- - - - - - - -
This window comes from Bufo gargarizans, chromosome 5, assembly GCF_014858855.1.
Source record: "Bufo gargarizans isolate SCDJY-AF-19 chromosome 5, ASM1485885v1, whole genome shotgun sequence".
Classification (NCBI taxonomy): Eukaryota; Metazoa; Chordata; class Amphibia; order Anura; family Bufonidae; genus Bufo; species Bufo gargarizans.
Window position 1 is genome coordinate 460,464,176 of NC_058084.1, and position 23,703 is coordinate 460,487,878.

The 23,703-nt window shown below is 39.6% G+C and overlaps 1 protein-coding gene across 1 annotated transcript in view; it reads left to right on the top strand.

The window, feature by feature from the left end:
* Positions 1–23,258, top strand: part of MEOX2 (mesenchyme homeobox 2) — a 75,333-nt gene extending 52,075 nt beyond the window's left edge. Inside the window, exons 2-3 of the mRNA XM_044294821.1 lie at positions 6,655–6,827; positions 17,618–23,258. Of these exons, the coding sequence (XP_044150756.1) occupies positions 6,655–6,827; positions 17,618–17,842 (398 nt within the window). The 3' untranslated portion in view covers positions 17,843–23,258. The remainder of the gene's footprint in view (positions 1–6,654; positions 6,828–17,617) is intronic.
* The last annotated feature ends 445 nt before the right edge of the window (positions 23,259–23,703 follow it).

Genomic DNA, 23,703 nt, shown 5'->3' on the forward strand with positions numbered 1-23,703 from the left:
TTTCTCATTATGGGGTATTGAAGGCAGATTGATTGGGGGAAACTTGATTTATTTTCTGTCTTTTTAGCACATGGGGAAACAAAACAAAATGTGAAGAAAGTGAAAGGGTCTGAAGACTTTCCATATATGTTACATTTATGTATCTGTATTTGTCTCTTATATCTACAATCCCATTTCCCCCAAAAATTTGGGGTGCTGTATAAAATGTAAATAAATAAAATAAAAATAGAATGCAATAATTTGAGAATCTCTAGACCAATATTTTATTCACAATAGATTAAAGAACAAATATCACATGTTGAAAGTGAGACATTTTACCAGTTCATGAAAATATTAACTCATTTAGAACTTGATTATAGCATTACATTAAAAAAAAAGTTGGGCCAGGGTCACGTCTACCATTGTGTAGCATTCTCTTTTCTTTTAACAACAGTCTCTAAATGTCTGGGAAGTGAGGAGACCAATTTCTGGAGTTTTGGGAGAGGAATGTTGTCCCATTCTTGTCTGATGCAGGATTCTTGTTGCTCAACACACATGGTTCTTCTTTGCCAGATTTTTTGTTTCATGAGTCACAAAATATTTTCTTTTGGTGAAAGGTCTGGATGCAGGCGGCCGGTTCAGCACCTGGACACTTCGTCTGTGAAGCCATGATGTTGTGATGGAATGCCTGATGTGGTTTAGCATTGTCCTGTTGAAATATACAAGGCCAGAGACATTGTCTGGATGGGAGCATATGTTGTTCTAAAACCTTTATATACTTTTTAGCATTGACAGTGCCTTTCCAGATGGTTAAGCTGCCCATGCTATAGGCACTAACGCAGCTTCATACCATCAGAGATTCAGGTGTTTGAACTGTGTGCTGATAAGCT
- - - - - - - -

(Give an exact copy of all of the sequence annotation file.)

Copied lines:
This window comes from Bufo gargarizans, chromosome 5, assembly GCF_014858855.1.
Source record: "Bufo gargarizans isolate SCDJY-AF-19 chromosome 5, ASM1485885v1, whole genome shotgun sequence".
Classification (NCBI taxonomy): Eukaryota; Metazoa; Chordata; class Amphibia; order Anura; family Bufonidae; genus Bufo; species Bufo gargarizans.
Window position 1 is genome coordinate 460,464,176 of NC_058084.1, and position 23,703 is coordinate 460,487,878.

The 23,703-nt window shown below is 39.6% G+C and overlaps 1 protein-coding gene across 1 annotated transcript in view; it reads left to right on the top strand.

The window, feature by feature from the left end:
* Positions 1–23,258, top strand: part of MEOX2 (mesenchyme homeobox 2) — a 75,333-nt gene extending 52,075 nt beyond the window's left edge. Inside the window, exons 2-3 of the mRNA XM_044294821.1 lie at positions 6,655–6,827; positions 17,618–23,258. Of these exons, the coding sequence (XP_044150756.1) occupies positions 6,655–6,827; positions 17,618–17,842 (398 nt within the window). The 3' untranslated portion in view covers positions 17,843–23,258. The remainder of the gene's footprint in view (positions 1–6,654; positions 6,828–17,617) is intronic.
* The last annotated feature ends 445 nt before the right edge of the window (positions 23,259–23,703 follow it).

Genomic DNA, 23,703 nt, shown 5'->3' on the forward strand with positions numbered 1-23,703 from the left:
TTTCTCATTATGGGGTATTGAAGGCAGATTGATTGGGGGAAACTTGATTTATTTTCTGTCTTTTTAGCACATGGGGAAACAAAACAAAATGTGAAGAAAGTGAAAGGGTCTGAAGACTTTCCATATATGTTACATTTATGTATCTGTATTTGTCTCTTATATCTACAATCCCATTTCCCCCAAAAATTTGGGGTGCTGTATAAAATGTAAATAAATAAAATAAAAATAGAATGCAATAATTTGAGAATCTCTAGACCAATATTTTATTCACAATAGATTAAAGAACAAATATCACATGTTGAAAGTGAGACATTTTACCAGTTCATGAAAATATTAACTCATTTAGAACTTGATTATAGCATTACATTAAAAAAAAAGTTGGGCCAGGGTCACGTCTACCATTGTGTAGCATTCTCTTTTCTTTTAACAACAGTCTCTAAATGTCTGGGAAGTGAGGAGACCAATTTCTGGAGTTTTGGGAGAGGAATGTTGTCCCATTCTTGTCTGATGCAGGATTCTTGTTGCTCAACACACATGGTTCTTCTTTGCCAGATTTTTTGTTTCATGAGTCACAAAATATTTTCTTTTGGTGAAAGGTCTGGATGCAGGCGGCCGGTTCAGCACCTGGACACTTCGTCTGTGAAGCCATGATGTTGTGATGGAATGCCTGATGTGGTTTAGCATTGTCCTGTTGAAATATACAAGGCCAGAGACATTGTCTGGATGGGAGCATATGTTGTTCTAAAACCTTTATATACTTTTTAGCATTGACAGTGCCTTTCCAGATGGTTAAGCTGCCCATGCTATAGGCACTAACGCAGCTTCATACCATCAGAGATTCAGGTGTTTGAACTGTGTGCTGATAAGCT